A jacket’s waterproof rating tells you how well its fabric, membrane, and seam construction protect you from wet weather. Look for a higher waterproof rating (15k+) if you spend lots of time in stormy weather or in a wet climate like the Pacific Northwest.
Heavily insulated jackets are inherently warm and can be worn over minimal layering. Jackets without insulation require extra mid layers or an insulation layer, but they allow you the flexibility to dress down on warmer days.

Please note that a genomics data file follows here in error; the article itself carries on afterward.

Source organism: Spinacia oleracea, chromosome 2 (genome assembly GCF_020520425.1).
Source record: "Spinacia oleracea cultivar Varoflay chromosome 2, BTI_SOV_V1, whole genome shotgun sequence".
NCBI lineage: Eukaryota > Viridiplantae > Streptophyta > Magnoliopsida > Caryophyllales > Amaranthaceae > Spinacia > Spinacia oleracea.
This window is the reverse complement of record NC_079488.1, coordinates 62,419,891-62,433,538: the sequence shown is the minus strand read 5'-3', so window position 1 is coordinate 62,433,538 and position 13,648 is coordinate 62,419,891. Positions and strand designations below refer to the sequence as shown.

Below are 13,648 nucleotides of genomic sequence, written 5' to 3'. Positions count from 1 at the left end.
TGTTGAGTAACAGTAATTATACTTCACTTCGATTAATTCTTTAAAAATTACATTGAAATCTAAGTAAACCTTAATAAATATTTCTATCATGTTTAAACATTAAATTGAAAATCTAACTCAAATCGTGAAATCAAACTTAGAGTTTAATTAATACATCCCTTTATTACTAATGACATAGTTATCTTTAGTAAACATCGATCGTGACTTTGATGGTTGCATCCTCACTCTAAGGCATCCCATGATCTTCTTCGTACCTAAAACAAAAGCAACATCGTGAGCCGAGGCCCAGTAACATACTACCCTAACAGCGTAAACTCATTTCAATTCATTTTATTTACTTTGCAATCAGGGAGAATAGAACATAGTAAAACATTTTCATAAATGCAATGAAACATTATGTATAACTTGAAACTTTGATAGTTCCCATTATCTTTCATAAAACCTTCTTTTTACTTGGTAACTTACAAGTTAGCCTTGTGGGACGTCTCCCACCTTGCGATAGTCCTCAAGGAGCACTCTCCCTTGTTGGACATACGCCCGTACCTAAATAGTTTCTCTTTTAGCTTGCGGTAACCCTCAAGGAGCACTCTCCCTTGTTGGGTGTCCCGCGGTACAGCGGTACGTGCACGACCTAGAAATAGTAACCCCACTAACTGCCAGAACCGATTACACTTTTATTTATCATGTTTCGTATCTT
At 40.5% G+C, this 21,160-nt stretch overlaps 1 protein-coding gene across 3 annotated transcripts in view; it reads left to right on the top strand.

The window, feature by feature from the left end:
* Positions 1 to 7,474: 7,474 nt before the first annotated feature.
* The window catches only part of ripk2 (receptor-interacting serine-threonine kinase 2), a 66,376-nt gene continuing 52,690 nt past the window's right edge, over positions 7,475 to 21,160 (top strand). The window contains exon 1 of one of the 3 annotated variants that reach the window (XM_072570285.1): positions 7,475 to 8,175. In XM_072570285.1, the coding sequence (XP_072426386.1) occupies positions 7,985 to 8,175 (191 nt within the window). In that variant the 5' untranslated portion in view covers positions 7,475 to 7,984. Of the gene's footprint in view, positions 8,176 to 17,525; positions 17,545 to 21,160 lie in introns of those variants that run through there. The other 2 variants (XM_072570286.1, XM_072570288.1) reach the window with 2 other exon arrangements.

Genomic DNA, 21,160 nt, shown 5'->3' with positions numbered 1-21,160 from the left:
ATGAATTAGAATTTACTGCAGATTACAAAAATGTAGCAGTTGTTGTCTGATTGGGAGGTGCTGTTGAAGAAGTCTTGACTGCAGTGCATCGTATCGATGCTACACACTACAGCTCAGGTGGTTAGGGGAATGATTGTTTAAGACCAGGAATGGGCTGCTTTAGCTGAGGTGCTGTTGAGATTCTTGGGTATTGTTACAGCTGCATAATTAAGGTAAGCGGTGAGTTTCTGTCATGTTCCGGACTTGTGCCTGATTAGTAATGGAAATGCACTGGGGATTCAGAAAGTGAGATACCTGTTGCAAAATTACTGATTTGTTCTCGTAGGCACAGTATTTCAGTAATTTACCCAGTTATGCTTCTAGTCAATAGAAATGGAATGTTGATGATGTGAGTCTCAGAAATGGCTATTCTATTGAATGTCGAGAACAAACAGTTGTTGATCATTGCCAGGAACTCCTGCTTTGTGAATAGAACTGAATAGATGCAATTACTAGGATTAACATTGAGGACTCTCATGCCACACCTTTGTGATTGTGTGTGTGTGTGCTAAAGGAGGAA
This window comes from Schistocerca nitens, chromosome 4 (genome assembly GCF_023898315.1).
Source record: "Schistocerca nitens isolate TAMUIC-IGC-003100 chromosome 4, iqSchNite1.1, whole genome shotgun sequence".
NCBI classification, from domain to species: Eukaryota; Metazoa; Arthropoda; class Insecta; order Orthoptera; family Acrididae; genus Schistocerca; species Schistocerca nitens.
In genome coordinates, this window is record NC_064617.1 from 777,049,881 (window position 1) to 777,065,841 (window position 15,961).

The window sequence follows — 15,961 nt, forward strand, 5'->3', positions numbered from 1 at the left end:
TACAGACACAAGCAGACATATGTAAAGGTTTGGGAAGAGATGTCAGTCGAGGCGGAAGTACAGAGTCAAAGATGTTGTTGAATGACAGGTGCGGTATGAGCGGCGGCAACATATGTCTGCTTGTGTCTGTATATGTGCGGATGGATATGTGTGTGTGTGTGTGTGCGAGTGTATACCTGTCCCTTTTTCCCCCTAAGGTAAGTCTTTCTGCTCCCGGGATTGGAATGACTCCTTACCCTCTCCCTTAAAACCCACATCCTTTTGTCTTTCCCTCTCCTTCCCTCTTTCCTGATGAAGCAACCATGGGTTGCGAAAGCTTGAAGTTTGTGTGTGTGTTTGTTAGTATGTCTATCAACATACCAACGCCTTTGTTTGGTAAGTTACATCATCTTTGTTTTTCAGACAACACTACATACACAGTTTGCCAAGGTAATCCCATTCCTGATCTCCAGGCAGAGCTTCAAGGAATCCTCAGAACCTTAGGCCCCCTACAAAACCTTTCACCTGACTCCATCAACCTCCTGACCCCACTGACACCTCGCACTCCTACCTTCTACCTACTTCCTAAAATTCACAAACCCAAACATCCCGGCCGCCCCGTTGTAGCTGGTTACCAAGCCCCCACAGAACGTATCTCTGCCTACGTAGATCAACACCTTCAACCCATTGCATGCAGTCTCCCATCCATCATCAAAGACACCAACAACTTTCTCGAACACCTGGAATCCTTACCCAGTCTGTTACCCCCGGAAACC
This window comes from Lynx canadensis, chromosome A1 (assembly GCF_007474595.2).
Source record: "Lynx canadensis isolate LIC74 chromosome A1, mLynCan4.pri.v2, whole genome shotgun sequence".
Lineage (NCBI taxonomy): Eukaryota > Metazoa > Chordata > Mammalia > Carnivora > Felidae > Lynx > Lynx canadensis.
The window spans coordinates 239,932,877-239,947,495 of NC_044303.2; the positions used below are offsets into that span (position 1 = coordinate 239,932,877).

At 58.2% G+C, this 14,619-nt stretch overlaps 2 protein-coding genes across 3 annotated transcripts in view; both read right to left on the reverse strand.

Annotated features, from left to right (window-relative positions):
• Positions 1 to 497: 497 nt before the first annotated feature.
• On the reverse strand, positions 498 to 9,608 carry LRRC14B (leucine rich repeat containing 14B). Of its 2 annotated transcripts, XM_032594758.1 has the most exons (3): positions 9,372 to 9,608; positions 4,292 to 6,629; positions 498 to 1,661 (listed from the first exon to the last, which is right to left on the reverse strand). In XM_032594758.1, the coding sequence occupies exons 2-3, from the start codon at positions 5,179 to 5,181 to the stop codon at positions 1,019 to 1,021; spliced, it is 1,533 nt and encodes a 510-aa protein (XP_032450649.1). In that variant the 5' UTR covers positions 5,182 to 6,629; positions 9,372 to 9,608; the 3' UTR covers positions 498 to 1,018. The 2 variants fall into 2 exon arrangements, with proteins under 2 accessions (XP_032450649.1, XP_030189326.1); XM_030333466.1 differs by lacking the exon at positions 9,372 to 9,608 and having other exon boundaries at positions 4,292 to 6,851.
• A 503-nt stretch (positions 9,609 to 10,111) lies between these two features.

Generally, most snowboarders want a powder skirt to keep the snow out and venting to help them stay cool. A jacket designed for resorts will have features focused on comfort or convenience whereas a jacket designed for the minimalist or backcountry snowboarder will keep things simple to save weight.
Your snowboard jacket should keep you dry when you’re riding wet, sloppy snow, breathe enough that you don’t sweat hard when you’re riding hard, and be warm enough that you don’t freeze on the way up the lift for another lap. In general, snowboard jackets tend to feature a more relaxed fit, a longer cut, and edgier style than traditional ski jackets.